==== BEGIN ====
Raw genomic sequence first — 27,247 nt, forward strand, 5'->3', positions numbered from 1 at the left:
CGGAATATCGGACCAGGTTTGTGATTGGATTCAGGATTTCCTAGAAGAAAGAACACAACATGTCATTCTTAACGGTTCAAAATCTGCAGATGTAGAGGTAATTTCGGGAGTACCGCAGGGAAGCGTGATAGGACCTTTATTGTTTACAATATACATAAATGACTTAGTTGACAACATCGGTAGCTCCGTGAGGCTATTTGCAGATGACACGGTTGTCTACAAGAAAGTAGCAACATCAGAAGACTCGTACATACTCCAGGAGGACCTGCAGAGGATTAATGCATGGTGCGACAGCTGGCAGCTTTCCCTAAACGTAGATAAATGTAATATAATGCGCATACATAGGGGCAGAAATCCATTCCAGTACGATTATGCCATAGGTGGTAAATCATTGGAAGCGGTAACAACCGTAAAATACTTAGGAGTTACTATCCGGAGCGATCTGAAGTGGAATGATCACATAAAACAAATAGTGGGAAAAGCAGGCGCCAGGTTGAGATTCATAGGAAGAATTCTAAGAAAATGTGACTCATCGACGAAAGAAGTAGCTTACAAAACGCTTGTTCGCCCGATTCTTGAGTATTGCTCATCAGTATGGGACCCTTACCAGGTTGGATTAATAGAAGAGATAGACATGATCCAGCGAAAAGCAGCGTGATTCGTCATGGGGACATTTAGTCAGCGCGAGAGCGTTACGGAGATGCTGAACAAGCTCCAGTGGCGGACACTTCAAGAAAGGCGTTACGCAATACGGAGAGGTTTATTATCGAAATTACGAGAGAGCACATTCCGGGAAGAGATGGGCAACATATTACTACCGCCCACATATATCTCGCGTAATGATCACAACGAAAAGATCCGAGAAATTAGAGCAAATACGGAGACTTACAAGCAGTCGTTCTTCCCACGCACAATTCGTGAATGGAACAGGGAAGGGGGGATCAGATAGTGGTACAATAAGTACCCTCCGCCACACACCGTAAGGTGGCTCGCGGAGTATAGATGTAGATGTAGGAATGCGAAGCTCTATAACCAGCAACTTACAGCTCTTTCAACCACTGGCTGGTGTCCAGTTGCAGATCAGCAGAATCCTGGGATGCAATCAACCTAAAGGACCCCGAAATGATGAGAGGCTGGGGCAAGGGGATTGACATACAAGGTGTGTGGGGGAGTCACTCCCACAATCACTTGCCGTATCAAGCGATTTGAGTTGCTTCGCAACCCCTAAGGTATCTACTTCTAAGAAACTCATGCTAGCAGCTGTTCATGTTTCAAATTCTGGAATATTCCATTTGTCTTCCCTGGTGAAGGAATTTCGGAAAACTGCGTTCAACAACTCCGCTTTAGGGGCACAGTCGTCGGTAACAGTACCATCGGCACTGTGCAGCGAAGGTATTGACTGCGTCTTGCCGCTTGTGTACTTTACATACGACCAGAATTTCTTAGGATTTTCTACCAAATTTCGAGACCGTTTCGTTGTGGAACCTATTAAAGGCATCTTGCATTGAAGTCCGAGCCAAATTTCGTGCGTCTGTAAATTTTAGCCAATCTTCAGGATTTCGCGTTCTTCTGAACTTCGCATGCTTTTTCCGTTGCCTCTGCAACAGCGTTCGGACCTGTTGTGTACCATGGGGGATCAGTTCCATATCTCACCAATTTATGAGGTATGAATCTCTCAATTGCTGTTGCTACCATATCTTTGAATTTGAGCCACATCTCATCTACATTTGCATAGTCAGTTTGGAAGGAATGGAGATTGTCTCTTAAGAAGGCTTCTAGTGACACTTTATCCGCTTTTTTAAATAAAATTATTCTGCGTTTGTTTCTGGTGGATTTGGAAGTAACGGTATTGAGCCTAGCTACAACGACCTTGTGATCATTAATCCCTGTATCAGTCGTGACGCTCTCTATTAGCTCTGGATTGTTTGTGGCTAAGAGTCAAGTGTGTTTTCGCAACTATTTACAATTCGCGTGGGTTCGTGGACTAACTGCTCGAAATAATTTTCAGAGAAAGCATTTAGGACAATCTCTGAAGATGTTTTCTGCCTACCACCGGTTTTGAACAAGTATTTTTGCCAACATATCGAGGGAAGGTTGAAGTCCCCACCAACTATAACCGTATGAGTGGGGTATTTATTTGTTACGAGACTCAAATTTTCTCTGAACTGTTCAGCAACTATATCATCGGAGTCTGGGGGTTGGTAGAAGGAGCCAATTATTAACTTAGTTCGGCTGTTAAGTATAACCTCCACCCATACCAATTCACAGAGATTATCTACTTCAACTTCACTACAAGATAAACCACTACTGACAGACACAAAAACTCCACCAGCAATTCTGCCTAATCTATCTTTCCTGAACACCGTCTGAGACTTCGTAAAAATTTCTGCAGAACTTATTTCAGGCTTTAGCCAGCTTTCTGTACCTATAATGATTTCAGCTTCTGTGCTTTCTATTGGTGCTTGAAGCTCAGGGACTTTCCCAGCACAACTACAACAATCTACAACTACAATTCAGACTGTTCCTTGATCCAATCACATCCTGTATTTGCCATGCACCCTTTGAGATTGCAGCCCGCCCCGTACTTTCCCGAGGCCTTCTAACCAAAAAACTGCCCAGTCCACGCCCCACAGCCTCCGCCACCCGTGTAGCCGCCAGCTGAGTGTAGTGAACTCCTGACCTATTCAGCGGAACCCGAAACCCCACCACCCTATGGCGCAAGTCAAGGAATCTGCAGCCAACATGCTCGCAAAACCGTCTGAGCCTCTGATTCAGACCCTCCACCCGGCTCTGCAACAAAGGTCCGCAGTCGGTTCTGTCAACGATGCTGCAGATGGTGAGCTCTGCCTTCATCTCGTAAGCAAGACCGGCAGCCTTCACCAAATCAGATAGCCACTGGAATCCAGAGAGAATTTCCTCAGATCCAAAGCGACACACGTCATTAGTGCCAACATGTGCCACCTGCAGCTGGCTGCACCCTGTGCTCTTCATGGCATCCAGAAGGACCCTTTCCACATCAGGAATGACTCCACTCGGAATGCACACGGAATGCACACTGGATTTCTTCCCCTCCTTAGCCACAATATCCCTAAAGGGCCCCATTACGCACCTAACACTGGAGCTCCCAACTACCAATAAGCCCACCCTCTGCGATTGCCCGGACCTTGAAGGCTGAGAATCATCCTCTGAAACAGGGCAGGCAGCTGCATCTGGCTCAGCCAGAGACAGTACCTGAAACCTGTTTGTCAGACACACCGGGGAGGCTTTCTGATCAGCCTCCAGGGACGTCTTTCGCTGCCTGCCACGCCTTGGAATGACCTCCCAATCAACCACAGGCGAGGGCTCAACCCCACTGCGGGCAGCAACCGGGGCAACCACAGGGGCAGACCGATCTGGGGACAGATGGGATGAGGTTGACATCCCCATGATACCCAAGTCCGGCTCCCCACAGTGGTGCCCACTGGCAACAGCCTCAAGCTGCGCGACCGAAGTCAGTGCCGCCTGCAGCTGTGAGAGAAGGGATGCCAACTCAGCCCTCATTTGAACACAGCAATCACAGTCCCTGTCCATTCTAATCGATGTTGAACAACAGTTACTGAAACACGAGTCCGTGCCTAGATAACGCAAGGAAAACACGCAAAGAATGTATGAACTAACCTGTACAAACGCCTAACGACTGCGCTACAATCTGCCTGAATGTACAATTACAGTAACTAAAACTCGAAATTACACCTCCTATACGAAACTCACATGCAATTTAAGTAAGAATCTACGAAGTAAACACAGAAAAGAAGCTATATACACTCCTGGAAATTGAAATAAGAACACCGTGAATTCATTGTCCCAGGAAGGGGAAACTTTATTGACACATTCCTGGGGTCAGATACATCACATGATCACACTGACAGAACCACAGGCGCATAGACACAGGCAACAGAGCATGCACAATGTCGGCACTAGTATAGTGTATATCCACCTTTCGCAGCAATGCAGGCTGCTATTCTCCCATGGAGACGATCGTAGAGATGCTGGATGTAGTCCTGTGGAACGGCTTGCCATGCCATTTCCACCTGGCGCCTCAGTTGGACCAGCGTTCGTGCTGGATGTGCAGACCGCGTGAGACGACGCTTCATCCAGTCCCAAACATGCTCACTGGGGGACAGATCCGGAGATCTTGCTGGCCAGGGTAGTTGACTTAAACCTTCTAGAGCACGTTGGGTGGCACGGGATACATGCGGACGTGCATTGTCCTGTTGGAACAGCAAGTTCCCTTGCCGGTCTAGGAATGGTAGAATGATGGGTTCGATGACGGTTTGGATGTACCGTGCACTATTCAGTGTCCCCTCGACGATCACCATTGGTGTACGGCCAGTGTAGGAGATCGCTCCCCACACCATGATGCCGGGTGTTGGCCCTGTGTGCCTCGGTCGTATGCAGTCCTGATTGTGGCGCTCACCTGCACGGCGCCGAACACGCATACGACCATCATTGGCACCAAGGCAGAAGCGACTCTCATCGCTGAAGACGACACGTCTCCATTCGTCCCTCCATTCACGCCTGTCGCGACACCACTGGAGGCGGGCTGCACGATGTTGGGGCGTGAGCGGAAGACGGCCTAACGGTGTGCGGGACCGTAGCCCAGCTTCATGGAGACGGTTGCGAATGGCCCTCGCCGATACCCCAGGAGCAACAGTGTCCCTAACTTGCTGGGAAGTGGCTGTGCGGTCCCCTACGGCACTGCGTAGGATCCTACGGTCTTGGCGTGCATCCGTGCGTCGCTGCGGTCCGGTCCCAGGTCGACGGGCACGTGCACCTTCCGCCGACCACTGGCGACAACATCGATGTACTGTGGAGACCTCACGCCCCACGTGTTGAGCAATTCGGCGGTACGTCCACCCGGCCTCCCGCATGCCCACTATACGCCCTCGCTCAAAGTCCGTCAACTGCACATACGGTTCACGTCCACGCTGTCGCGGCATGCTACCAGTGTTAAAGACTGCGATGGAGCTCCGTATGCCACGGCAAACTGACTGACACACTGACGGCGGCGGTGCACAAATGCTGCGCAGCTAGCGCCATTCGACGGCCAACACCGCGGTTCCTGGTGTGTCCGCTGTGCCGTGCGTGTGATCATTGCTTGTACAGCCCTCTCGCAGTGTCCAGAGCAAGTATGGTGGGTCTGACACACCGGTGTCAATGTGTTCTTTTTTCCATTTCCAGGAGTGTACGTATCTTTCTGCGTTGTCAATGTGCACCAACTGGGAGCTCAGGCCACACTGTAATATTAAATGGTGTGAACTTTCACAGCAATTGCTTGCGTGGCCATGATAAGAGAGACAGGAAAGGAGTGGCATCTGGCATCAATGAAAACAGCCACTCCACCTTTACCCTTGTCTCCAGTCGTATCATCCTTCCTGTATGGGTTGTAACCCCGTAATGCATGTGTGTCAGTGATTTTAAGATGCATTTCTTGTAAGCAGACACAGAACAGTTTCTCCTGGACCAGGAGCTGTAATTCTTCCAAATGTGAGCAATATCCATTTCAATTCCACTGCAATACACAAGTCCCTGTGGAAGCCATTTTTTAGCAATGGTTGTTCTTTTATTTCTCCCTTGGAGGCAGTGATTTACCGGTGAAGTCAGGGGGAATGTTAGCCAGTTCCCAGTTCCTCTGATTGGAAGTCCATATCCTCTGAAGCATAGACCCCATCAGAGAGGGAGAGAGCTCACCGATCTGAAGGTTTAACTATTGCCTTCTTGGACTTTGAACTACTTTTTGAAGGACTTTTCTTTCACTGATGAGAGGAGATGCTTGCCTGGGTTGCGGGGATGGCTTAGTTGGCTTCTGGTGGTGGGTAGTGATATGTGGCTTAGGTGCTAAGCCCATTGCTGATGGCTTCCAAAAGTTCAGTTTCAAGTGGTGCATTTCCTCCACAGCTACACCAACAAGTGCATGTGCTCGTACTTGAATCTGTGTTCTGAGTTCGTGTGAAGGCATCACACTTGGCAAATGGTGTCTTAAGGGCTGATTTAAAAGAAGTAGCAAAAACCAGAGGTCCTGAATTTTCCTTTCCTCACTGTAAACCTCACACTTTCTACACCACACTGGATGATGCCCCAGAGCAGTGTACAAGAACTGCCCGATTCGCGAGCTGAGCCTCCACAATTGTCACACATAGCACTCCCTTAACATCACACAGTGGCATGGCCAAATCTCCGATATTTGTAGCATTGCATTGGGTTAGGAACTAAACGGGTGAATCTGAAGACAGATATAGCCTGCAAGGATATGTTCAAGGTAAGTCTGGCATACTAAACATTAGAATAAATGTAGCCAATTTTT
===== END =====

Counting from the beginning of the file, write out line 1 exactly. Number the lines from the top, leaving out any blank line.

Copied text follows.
Raw genomic sequence first — 27,247 nt, forward strand, 5'->3', positions numbered from 1 at the left: